There is no need to be a prig. There is no need for a boy to preach about his own conduct and virtue. II he does he will make himself offensive and ridiculous. But there is urgent need that he should practice decency; that he should be clean and straight, honest and truthful, gentle and tender, as well as brave. If he can once get a proper understanding of things, he will have a far more hearty contempt for the boy who has begun a course of feeble dissipation, or who is untruthful, or mean, or dishonest, or cruel, than this boy and his fellows can possibly, in return, feel for him. The very fact that the boy should be manly and able to hold his own, that he should be ashamed to submit to bullying without instant retalliation, should, in return, make him abhor any form of bullying, cruelty, or brutality..

JOLLS

THE CHOCOLATES THAT ARE MAKING PORTLAND FAMOUS THEY ARE THE MOST DELICIOUS BITS THAT YOU CAN IMAGINE. MORRISON STREET, OPPOSITE POSTOFFICE. odle

Oregon 'Phone Brown 462.

Millinery Opening Monday, Tuesday and Wednesday

MRS. MARSHALL 330 Washington St.

Portland, Oregon

A Louisville gambler on one occasion thought he had a good thing when a stranger who looked as he had plenty of money came along and suggested a friendly game of poker.' The game ran along smoothly for a while, and at last, when the opportune mo).

you wish to reach the Pacific Northwest, you must advertise in The Pacific Monthly de

mert càme, the gambler dealt to the guile, less stranger four queens and gave himself four kings. The betting became interesting right away, and after all the cash was uv and it came to a show-down the Louisville man laid down his four 'kings and the stranger showed four aces. “Take the money, mister,” gasped the astonished Kentuckian, “take it, if you have the heart to do so; but I'll be darned if that was the hand I dealt you.”-Argonaut.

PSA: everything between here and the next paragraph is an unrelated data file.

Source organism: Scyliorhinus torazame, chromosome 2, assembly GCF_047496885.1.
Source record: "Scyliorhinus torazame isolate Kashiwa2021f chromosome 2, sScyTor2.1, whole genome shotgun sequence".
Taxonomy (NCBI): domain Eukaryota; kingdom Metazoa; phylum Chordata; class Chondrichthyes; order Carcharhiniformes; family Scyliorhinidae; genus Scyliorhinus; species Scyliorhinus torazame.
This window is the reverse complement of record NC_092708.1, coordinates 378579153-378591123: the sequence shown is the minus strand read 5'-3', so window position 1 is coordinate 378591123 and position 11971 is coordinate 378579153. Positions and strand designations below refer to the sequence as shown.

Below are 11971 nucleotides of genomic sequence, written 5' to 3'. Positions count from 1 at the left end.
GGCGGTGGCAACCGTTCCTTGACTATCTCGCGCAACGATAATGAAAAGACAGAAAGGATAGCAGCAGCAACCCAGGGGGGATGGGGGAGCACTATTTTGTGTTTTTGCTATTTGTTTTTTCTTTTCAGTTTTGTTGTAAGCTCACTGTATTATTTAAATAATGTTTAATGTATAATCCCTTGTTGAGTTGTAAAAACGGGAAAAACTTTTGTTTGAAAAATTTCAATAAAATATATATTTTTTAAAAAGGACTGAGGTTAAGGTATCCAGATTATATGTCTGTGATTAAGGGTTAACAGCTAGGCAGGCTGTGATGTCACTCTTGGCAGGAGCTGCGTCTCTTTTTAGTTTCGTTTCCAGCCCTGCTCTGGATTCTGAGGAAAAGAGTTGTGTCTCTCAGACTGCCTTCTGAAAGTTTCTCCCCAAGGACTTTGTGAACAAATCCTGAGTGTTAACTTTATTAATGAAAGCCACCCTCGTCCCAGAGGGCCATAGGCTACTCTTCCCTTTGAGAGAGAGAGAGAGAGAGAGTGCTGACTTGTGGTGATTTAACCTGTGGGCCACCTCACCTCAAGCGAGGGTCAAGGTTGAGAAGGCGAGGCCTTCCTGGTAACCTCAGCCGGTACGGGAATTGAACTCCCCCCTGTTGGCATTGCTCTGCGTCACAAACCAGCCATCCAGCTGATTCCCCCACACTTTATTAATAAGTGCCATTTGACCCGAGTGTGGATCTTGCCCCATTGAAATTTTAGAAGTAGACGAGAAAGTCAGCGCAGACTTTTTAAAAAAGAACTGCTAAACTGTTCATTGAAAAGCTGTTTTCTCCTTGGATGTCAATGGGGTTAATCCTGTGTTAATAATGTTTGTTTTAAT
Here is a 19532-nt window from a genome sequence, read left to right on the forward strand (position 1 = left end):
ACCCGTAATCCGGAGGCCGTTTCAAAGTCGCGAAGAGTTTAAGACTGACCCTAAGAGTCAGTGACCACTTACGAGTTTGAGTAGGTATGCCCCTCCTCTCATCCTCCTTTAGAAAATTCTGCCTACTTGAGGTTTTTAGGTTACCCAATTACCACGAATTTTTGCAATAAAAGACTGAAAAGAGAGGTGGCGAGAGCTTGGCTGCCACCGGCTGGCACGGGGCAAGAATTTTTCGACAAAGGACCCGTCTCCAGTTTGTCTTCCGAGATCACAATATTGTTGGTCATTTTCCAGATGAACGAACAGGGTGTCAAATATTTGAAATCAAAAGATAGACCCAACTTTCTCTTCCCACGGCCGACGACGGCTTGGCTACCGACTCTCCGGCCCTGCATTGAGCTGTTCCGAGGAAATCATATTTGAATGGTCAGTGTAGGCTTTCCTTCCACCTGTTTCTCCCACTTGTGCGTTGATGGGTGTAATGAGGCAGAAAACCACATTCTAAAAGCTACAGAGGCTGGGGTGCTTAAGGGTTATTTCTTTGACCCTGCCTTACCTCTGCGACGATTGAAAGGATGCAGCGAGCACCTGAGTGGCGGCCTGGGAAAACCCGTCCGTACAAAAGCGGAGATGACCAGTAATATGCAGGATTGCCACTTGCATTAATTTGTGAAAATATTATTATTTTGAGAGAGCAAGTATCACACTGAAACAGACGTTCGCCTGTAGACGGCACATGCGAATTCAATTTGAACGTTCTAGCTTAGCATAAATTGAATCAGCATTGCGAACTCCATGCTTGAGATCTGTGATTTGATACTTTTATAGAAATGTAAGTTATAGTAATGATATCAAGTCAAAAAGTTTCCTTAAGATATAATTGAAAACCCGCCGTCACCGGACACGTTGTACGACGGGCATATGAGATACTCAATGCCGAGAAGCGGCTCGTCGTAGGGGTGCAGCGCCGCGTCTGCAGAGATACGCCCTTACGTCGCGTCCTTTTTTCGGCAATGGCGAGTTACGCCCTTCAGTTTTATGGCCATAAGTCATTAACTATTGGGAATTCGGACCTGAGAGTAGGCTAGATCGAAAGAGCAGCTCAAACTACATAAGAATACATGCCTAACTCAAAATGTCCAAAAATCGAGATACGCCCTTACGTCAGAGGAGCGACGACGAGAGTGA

KRANER & KRAMER

...TAILORS...

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Reliability in Toilet Preparations. Naturally everyone wishes to possess a good complexion. There is no more legitimate ambition; and that in seeking to attain it the aid of cosmetics should be sought is not a matter for surprise. It is not, indeed, the use of cosmetics that is to be condemned, but want of care in selecting a cosmetic which is at once effective and harmless. What the physician, in common with the hygienist, demands, is that very great discrimination be used by all who have occasion to employ toilet preparations. If only the kind which is known to be both non-injurious and a true specific for the complexion should succeed in securing patronage, then sanitary publications would have no need for printing articles upon the subject.

The scores of positively injurious toilet preparations which trade upon popular credulity and succeed in imposing upon a sufficient number of people to make their manufacture profitable, should be considered without prejudice to the genuine and innocent article whose use actually does promote the beauty of the complexion. We will promptly condemn in the one case and praise in the other. Having ascertained all the essential facts about any complexion specific, We direct our course accordingly, without any prejudice whatever, as in the case of Wisdom's Robertine, offered by S. Heitshu, of Portland, Oregon. We are prepared to endorse its claims that it removes blotches, pimples, freckles, tan, sunburn and all facial blemishes, and makes the skin soft, white and clear.